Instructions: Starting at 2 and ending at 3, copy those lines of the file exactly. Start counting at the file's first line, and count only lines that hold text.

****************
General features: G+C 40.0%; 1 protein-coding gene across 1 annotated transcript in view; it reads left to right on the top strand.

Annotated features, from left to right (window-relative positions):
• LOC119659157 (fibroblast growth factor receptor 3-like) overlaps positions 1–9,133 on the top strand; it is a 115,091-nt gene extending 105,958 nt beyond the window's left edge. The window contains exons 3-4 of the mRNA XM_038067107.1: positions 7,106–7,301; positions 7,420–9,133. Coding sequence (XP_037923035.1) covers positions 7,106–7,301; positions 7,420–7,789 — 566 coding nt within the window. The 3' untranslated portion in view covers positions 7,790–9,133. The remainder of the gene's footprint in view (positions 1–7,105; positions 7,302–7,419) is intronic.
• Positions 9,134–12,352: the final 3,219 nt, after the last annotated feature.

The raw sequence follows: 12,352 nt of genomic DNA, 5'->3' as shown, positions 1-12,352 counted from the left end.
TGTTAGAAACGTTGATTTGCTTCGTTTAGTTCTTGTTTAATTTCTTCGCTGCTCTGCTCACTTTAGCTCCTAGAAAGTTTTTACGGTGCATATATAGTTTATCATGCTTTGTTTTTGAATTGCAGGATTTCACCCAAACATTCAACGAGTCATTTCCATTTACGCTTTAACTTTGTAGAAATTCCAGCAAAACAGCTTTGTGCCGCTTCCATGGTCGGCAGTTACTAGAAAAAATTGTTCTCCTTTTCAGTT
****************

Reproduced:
Annotated features, from left to right (window-relative positions):
• LOC119659157 (fibroblast growth factor receptor 3-like) overlaps positions 1–9,133 on the top strand; it is a 115,091-nt gene extending 105,958 nt beyond the window's left edge. The window contains exons 3-4 of the mRNA XM_038067107.1: positions 7,106–7,301; positions 7,420–9,133. Coding sequence (XP_037923035.1) covers positions 7,106–7,301; positions 7,420–7,789 — 566 coding nt within the window. The 3' untranslated portion in view covers positions 7,790–9,133. The remainder of the gene's footprint in view (positions 1–7,105; positions 7,302–7,419) is intronic.